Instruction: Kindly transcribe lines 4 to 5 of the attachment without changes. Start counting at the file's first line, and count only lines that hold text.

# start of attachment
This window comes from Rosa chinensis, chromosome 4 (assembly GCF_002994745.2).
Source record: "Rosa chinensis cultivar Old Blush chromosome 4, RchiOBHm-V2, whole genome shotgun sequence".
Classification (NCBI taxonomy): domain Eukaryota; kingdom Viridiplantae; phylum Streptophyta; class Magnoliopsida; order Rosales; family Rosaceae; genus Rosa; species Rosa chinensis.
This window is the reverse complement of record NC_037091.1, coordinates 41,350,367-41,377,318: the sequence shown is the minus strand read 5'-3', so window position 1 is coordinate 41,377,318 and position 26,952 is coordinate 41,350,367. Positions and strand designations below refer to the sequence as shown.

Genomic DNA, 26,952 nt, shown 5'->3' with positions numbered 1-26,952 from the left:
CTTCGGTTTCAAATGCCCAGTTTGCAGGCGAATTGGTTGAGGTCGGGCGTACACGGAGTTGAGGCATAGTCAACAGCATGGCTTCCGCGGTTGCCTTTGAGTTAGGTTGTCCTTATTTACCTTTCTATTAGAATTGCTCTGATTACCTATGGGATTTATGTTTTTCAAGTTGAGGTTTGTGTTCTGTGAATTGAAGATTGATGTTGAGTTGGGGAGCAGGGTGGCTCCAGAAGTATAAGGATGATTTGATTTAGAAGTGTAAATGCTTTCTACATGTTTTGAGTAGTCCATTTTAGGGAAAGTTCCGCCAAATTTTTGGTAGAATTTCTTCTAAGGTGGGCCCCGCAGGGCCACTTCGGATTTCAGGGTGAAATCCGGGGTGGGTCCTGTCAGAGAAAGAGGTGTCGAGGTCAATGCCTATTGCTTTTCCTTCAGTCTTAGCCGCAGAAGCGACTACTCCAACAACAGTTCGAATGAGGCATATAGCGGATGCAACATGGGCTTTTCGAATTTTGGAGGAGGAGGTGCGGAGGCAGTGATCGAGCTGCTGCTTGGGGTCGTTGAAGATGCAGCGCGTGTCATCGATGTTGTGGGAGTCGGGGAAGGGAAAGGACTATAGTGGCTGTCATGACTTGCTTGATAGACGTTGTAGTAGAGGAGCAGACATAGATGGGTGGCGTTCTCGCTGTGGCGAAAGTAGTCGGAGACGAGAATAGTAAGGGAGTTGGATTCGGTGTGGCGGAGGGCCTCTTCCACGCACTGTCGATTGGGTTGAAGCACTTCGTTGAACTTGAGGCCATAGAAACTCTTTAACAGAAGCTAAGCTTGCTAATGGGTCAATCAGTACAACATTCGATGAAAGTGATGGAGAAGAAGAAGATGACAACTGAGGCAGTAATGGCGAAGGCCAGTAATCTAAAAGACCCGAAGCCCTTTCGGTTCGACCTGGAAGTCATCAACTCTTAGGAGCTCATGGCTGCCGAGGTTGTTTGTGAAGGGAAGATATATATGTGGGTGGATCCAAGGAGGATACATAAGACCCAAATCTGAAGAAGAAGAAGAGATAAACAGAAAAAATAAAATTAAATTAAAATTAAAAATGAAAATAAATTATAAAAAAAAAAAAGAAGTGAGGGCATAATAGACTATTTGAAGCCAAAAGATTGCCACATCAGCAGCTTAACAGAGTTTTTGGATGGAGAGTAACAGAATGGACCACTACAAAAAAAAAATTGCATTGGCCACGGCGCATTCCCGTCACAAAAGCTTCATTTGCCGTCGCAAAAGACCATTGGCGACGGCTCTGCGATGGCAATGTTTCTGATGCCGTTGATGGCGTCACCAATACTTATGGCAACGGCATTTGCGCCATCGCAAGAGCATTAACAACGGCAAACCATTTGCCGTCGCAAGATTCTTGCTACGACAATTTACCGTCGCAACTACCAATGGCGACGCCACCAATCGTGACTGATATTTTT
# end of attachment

This window is the reverse complement of record NC_037091.1, coordinates 41,350,367-41,377,318: the sequence shown is the minus strand read 5'-3', so window position 1 is coordinate 41,377,318 and position 26,952 is coordinate 41,350,367. Positions and strand designations below refer to the sequence as shown.

Genomic DNA, 26,952 nt, shown 5'->3' with positions numbered 1-26,952 from the left: